# Help with optimising my model of social network evolution

I am writing a piece of code which models the evolution of a social network. The idea is that each person is assigned to a node and relationships between people (edges on the network) are given a weight of +1 or -1 depending on whether the relationship is friendly or unfriendly.

Using this simple model you can say that a triad of three people is either "balanced" or "unbalanced" depending on whether the product of the edges of the triad is positive or negative.

So finally what I am trying to do is implement an ising type model. I.e. Random edges are flipped and the new relationship is kept if the new network has more balanced triangels (a lower energy) than the network before the flip, if that is not the case then the new relationship is only kept with a certain probability.

Ok so finally onto my question: I have written the following code, however the dataset I have contains ~120k triads, as a result it will take 4 days to run!

Could anyone offer any tips on how I might optimise the code?

Thanks, Richard.

``````#Importing required librarys

try:
import matplotlib.pyplot as plt
except:
raise

import networkx as nx
import csv
import random
import math

def prod(iterable):
p= 1
for n in iterable:
p *= n
return p

def Sum(iterable):
p= 0
for n in iterable:
p += n[3]
return p

firstgen=G.neighbors(n)
Edges=[]

for i in firstgen:
Edges.append(G.edges(i))

for i in xrange(len(Edges)):
for j in range(len(Edges[i])):# For node n go through the list of edges (j) for the neighboring nodes (i)
if set([Edges[i][j][1]]).issubset(firstgen):# If the second node on the edge is also a neighbor of n (its in firstgen) then keep the edge.
t=[n,Edges[i][j][0],Edges[i][j][1]]
t.sort()

for i in xrange(len(Triads)):# Go through list of all Triads finding the weights of their edges using G[node1][node2]. Multiply the three weights and append value to each triad.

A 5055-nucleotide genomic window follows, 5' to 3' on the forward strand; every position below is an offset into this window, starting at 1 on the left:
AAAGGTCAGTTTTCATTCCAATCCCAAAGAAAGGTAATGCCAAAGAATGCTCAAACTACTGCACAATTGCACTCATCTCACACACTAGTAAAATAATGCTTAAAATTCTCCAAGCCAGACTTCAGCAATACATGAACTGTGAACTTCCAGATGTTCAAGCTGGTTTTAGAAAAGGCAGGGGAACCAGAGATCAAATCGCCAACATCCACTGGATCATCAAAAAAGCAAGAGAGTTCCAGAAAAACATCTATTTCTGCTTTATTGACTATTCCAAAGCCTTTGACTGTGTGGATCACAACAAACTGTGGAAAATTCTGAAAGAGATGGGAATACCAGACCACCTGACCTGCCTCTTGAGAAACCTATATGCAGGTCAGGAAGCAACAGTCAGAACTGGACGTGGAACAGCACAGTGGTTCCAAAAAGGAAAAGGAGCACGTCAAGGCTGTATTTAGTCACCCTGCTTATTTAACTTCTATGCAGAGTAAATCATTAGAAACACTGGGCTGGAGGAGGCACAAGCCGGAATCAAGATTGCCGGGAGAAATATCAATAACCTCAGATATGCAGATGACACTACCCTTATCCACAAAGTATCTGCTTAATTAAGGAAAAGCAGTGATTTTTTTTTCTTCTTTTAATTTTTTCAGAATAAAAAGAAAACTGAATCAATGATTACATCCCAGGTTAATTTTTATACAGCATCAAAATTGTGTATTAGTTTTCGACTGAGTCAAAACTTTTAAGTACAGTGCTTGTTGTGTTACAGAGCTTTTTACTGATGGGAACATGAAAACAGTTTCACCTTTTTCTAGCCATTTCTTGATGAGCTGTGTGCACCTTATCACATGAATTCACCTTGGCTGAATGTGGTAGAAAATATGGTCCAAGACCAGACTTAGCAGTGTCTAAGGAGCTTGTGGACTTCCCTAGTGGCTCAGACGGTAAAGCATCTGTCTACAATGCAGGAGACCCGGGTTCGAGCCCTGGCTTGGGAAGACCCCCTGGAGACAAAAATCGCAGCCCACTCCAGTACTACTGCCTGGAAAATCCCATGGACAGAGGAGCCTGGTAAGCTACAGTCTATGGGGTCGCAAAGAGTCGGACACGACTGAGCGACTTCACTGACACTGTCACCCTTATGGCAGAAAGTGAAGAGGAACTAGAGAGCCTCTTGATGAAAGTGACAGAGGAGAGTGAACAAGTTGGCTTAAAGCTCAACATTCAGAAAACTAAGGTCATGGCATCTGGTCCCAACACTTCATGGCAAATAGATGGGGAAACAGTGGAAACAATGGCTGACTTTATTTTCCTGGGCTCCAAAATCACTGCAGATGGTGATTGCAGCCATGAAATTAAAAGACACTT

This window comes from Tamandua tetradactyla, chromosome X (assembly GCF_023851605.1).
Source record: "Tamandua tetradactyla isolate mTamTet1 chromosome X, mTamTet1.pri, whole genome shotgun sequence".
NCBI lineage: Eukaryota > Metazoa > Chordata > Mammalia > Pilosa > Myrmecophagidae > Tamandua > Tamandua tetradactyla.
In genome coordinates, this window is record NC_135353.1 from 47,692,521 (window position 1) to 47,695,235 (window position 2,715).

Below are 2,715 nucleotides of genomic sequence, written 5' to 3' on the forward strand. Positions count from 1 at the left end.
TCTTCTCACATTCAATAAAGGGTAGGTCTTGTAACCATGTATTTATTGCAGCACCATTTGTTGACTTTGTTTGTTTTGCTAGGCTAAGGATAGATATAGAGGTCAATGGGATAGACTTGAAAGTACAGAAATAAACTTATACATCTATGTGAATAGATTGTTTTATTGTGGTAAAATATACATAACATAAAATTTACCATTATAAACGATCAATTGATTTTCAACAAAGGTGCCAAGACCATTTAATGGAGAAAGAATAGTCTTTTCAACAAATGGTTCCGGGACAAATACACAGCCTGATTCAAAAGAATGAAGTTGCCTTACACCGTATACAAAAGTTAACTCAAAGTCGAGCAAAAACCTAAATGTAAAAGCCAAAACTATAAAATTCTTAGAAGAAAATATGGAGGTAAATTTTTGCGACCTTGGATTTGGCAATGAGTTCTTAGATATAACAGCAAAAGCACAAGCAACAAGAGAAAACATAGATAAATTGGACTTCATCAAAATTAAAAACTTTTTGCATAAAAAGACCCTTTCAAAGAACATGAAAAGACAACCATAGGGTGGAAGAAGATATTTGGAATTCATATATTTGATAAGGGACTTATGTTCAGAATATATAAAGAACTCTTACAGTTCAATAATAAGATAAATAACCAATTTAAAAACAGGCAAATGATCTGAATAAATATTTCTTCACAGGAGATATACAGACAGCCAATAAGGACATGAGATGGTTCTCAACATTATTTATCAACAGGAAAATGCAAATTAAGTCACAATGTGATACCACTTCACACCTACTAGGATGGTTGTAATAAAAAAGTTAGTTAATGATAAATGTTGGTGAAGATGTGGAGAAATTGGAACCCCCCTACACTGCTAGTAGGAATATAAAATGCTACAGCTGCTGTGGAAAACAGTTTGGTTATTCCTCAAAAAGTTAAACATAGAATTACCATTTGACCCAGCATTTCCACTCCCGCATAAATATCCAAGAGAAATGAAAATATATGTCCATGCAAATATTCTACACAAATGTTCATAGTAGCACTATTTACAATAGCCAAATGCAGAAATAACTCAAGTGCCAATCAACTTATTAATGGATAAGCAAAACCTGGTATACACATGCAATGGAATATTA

Q=prod(a+b+c)

###### Import sorted edge data ######
li=[]
with open('Sorted Data.csv', 'rU') as f:
li.append([float(row[0]),float(row[1]),float(row[2])])
G=nx.Graph()

for i in xrange(800000):
e = random.choice(li)   # Choose random edge

TriNei=[]
for i in xrange(0,len(a)):
if set([e[1]]).issubset(a[i]): # Keep triads which contain the whole edge (i.e. both nodes on the edge)
TriNei.append(a[i])
preH=-Sum(TriNei) # Save the "energy" of all the triads of which the edge is a member

e[2]=-1*e[2]# Flip the weight of the random edge and create a new graph with the flipped edge
G.clear()

TriNei=[]
for i in xrange(0,len(a)):
if set([e[1]]).issubset(a[i]):
TriNei.append(a[i])
postH=-Sum(TriNei)# Calculate the post flip "energy".

if postH<preH:# If the post flip energy is lower then the pre flip energy keep the change
continue

elif random.random() < 0.92: # If the post flip energy is higher then only keep the change with some small probability. (0.92 is an approximate placeholder for exp(-DeltaH)/exp(1) at the moment)
e[2]=-1*e[2]
``````
-
run a profiler (stackoverflow.com/questions/582336/…) and find where the code spend most of the executing time - so you can improve it. –  darlinton Jul 17 '11 at 18:24

The following suggestions won't boost your performance that much because they are not on the algorithmic level, i.e. not very specific to your problem. However, they are generic suggestions for slight performance improvements:

Unless you are using Python 3, change

``````for i in range(800000):
``````

to

``````for i in xrange(800000):
``````

The latter one just iterates numbers from 0 to 800000, the first one creates a huge list of numbers and then iterates that list. Do something similar for the other loops using `range`.

Also, change

``````j=random.choice(range(len(li)))
e=li[j] # Choose random edge
``````

to

``````e = random.choice(li)
``````

and use `e` instead of `li[j]` subsequently. If you really need a index number, use `random.randint(0, len(li)-1)`.

-
Great, thanks a lot. –  iRoygbiv Jul 17 '11 at 18:41

There are syntactic changes you can make to speed things up, such as replacing your Sum and Prod functions with the built-in equivalents `sum(x[3] for x in iterable)` and `reduce(operator.mul, iterable)` - it is generally faster to use builtin functions or generator expressions than explicit loops.